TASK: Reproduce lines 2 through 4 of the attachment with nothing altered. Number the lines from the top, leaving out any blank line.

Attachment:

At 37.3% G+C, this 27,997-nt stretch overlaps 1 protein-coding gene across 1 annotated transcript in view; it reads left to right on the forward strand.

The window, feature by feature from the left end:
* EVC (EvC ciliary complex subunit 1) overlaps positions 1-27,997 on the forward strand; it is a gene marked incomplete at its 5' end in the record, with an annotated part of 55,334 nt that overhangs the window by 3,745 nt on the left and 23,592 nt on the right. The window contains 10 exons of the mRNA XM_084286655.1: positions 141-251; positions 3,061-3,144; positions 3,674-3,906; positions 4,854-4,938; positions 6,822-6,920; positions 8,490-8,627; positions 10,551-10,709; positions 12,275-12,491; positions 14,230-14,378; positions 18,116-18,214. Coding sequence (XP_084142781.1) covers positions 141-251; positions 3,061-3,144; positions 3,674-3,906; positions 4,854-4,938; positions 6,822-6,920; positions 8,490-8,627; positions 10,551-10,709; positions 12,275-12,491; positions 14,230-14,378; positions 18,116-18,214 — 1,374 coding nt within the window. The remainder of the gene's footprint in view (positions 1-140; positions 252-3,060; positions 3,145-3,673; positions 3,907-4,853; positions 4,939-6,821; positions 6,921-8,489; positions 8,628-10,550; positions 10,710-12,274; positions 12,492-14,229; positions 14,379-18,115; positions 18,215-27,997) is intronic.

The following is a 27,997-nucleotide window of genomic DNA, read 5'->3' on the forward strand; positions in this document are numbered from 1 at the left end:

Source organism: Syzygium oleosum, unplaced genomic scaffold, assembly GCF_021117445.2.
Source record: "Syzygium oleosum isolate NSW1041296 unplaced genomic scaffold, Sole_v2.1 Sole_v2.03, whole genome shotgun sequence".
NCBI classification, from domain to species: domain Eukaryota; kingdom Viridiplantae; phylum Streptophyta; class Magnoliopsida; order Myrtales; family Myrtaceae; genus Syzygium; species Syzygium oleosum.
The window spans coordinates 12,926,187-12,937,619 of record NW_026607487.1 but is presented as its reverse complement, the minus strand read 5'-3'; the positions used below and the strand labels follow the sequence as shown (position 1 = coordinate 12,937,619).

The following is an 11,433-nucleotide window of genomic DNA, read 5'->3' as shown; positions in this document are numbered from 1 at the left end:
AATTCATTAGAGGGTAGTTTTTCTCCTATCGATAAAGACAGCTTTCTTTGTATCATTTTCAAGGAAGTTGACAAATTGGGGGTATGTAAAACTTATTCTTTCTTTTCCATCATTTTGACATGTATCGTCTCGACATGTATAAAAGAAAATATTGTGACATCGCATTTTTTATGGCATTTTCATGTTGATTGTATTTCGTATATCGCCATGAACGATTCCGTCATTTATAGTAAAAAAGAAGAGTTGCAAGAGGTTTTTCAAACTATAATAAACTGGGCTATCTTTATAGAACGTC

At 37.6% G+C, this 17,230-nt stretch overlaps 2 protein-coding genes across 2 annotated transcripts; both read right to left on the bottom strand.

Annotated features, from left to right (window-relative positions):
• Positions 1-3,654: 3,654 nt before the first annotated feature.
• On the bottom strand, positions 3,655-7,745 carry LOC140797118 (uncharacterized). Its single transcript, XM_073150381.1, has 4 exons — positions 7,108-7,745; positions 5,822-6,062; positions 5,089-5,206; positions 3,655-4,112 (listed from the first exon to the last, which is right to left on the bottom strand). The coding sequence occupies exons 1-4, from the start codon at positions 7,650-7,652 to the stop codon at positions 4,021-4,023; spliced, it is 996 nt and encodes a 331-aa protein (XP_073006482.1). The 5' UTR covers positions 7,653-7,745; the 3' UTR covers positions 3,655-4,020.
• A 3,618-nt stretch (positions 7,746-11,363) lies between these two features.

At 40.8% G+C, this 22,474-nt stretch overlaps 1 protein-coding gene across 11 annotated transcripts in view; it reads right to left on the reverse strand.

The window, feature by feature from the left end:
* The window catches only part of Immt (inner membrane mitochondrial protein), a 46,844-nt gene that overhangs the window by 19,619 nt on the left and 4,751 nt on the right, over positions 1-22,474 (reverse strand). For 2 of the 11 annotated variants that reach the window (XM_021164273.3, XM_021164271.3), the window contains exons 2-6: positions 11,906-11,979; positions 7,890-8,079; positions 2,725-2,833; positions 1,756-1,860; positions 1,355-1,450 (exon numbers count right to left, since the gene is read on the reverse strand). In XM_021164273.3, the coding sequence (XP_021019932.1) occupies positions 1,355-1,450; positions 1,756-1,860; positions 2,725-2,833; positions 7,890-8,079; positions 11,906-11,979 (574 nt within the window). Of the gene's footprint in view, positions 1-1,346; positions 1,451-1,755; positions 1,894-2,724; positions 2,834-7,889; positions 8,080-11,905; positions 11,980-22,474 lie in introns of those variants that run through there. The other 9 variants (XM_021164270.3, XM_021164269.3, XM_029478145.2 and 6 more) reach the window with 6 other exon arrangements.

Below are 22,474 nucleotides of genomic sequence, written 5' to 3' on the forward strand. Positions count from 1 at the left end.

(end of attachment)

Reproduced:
The window, feature by feature from the left end:
* EVC (EvC ciliary complex subunit 1) overlaps positions 1-27,997 on the forward strand; it is a gene marked incomplete at its 5' end in the record, with an annotated part of 55,334 nt that overhangs the window by 3,745 nt on the left and 23,592 nt on the right. The window contains 10 exons of the mRNA XM_084286655.1: positions 141-251; positions 3,061-3,144; positions 3,674-3,906; positions 4,854-4,938; positions 6,822-6,920; positions 8,490-8,627; positions 10,551-10,709; positions 12,275-12,491; positions 14,230-14,378; positions 18,116-18,214. Coding sequence (XP_084142781.1) covers positions 141-251; positions 3,061-3,144; positions 3,674-3,906; positions 4,854-4,938; positions 6,822-6,920; positions 8,490-8,627; positions 10,551-10,709; positions 12,275-12,491; positions 14,230-14,378; positions 18,116-18,214 — 1,374 coding nt within the window. The remainder of the gene's footprint in view (positions 1-140; positions 252-3,060; positions 3,145-3,673; positions 3,907-4,853; positions 4,939-6,821; positions 6,921-8,489; positions 8,628-10,550; positions 10,710-12,274; positions 12,492-14,229; positions 14,379-18,115; positions 18,215-27,997) is intronic.

The following is a 27,997-nucleotide window of genomic DNA, read 5'->3' on the forward strand; positions in this document are numbered from 1 at the left end: